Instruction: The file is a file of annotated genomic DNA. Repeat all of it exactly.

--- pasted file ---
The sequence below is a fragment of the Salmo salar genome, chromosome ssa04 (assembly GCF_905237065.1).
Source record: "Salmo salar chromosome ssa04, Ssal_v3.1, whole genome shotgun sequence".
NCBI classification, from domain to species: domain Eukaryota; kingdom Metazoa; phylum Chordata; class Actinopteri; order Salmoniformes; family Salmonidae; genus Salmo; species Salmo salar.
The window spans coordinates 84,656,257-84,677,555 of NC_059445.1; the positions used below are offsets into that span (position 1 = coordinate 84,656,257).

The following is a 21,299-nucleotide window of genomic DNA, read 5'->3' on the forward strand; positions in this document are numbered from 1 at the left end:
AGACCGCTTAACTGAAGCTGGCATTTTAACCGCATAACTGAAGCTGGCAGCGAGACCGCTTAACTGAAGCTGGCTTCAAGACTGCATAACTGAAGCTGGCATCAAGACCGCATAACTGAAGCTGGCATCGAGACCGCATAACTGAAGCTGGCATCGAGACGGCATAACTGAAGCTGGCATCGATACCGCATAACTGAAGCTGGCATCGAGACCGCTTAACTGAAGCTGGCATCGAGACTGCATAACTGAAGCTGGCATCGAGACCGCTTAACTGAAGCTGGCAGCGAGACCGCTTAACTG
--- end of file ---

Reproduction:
The sequence below is a fragment of the Salmo salar genome, chromosome ssa04 (assembly GCF_905237065.1).
Source record: "Salmo salar chromosome ssa04, Ssal_v3.1, whole genome shotgun sequence".
NCBI classification, from domain to species: domain Eukaryota; kingdom Metazoa; phylum Chordata; class Actinopteri; order Salmoniformes; family Salmonidae; genus Salmo; species Salmo salar.
The window spans coordinates 84,656,257-84,677,555 of NC_059445.1; the positions used below are offsets into that span (position 1 = coordinate 84,656,257).

The following is a 21,299-nucleotide window of genomic DNA, read 5'->3' on the forward strand; positions in this document are numbered from 1 at the left end:
AGACCGCTTAACTGAAGCTGGCATTTTAACCGCATAACTGAAGCTGGCAGCGAGACCGCTTAACTGAAGCTGGCTTCAAGACTGCATAACTGAAGCTGGCATCAAGACCGCATAACTGAAGCTGGCATCGAGACCGCATAACTGAAGCTGGCATCGAGACGGCATAACTGAAGCTGGCATCGATACCGCATAACTGAAGCTGGCATCGAGACCGCTTAACTGAAGCTGGCATCGAGACTGCATAACTGAAGCTGGCATCGAGACCGCTTAACTGAAGCTGGCAGCGAGACCGCTTAACTG